Bringing The World Home To You

© 2022 WUNC North Carolina Public Radio
120 Friday Center Dr
Chapel Hill, NC 27517
919.445.9150 | 800.962.9862
91.5 Chapel Hill 88.9 Manteo 90.9 Rocky Mount 91.1 Welcome 91.9 Fayetteville 90.5 Buxton 94.1 Lumberton 99.9 Southern Pines
Play Live Radio
Next Up:
0:00
0:00
Available On Air Stations

Founded as a platform for Black actors, Different Strokes founder wants to go further

Screen Shot 2022-08-18 at 2.23.11 PM.png
Carol Spags
/
The cast of "Blood at the Root," opening the new season for the Different Strokes Performing Arts Collective.

In the reckoning that came with the Black Lives Matter movement, Stephanie Hickling Beckman noticed theater companies everywhere promising to do better by Black playwrights and performers.

"We got a lot of people saying ‘We recognize our complicity in racism and we won’t do it again, and we’re gonna focus more on our Black artists,’ and stuff like that,” she said. “The world opened back up and that’s not happening, so that falls to me.”

Hickling Beckman founded the Different Strokes Performing Arts Collective a dozen years ago to provide roles for this region’s Black actors. In a conversation last week, she said she needs to do more with her platform and lead this community by example. She crafted her company’s next season to provide more opportunities for emerging Black playwrights.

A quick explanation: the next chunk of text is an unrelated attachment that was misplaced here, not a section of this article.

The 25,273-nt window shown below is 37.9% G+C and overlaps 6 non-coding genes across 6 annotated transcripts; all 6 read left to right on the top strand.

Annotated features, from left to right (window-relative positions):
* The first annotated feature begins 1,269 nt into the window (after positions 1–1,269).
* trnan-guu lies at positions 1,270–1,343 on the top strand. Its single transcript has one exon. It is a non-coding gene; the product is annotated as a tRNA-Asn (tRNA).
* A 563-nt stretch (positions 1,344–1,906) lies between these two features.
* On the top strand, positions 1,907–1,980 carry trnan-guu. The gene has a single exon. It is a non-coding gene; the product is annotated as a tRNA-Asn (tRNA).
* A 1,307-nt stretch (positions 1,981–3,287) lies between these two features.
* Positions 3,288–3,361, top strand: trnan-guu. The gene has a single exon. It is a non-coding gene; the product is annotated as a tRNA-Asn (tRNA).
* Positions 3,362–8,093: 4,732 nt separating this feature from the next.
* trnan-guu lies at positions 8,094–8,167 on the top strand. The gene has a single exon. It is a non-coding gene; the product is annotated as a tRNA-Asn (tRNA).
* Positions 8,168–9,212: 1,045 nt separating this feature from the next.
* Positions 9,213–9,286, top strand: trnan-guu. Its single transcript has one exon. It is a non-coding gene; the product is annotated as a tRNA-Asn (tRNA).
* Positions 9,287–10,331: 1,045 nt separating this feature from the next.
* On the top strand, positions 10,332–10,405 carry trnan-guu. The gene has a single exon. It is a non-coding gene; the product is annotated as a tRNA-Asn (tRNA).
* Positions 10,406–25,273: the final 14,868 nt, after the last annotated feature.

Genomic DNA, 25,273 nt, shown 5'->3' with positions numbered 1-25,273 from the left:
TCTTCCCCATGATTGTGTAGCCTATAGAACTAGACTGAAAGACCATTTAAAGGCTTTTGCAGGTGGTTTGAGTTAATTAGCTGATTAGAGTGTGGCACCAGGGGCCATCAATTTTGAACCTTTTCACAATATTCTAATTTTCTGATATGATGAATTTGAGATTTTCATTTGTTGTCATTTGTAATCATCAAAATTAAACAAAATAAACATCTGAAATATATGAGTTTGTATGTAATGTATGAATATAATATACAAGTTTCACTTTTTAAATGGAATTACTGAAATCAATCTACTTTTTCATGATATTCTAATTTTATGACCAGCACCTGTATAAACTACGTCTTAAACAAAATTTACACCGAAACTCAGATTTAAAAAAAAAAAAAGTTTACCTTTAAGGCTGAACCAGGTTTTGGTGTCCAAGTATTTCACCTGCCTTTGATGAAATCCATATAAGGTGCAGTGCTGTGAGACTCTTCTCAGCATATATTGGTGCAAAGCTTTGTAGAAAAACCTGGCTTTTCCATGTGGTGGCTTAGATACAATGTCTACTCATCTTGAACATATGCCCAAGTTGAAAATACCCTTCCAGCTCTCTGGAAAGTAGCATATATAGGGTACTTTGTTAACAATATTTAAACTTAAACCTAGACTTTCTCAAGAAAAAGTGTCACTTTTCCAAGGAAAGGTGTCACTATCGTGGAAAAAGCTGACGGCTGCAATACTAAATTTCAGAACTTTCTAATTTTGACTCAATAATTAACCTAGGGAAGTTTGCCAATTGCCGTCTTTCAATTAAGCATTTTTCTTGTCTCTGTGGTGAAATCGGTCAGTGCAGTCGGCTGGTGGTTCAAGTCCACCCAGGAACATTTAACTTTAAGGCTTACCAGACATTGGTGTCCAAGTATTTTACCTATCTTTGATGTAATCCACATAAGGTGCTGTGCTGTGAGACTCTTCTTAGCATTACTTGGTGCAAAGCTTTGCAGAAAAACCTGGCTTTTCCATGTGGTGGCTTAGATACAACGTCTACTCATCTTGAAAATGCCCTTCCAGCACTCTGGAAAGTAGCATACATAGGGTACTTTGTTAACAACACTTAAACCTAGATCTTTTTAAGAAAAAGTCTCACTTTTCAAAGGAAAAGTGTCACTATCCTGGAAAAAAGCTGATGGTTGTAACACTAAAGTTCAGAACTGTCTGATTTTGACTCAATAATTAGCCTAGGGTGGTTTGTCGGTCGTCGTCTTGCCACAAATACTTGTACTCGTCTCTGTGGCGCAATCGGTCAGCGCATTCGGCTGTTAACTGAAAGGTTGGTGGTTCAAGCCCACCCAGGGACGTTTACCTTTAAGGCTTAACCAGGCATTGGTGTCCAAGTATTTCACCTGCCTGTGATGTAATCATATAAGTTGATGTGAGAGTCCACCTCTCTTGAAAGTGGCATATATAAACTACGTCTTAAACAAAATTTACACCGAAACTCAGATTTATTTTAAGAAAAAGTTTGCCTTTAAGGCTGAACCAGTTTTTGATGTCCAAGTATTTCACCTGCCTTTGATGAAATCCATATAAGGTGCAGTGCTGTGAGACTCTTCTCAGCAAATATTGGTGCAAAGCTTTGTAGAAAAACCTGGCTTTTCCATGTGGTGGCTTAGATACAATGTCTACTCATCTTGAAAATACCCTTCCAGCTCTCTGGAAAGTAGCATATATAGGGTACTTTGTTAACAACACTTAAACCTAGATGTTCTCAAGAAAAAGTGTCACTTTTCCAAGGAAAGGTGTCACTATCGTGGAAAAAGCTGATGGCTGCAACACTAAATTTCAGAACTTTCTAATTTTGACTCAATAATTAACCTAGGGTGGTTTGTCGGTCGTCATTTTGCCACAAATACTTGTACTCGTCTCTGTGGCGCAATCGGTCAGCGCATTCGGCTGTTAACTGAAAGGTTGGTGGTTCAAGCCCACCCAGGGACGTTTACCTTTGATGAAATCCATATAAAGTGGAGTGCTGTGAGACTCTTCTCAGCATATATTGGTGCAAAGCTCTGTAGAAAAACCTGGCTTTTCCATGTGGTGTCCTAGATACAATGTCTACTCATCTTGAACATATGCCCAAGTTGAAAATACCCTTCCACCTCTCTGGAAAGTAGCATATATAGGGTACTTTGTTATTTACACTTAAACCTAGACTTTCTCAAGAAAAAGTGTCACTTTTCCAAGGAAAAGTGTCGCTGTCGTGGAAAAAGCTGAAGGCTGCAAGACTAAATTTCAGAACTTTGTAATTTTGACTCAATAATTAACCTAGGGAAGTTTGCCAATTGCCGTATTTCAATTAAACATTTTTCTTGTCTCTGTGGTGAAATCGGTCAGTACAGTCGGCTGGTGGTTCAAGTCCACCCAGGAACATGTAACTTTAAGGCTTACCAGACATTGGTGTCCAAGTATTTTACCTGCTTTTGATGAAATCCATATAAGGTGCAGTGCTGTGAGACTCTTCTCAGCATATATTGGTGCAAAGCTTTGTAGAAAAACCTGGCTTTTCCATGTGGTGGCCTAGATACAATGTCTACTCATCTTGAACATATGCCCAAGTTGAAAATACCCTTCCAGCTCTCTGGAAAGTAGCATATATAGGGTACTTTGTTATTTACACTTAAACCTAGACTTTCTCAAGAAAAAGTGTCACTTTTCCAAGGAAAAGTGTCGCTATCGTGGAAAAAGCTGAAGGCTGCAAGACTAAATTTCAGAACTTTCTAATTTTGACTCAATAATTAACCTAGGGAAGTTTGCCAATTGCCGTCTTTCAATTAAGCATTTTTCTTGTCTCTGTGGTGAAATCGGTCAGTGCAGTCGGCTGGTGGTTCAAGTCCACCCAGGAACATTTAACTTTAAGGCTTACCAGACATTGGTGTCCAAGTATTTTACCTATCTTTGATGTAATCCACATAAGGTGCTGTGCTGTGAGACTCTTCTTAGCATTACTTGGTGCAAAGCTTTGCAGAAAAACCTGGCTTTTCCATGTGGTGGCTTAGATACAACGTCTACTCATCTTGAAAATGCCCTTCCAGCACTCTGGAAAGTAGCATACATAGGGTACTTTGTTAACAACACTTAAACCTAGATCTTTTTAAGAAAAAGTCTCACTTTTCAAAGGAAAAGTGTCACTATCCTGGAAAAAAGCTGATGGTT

Different Strokes opens the season August 25 with “Blood at the Root” by Dominique Morisseau. The play examines racial double-standards and the miscarriage of justice, and is based on true events in Jena, La. Next spring, in a new collaboration with the American Myth Center, Different Strokes presents short works and monologues by emerging Black playwrights.

"It’s always been important to me to cast actors of color, particular Black artists, in roles that were not stereotypical, that were nontraditional and were just unexpected,” Hickling Beckman said. “But to me, to the people who were playing those parts, those parts were never authentic to their lives or to their backgrounds, nor to mine, so I felt like I was still being unrepresented. I think that’s the whole thing for me this season: Representation matters and authenticity.”

Matt Peiken, BPR’s first full-time arts journalist, has spent his entire career covering arts and culture.
More Stories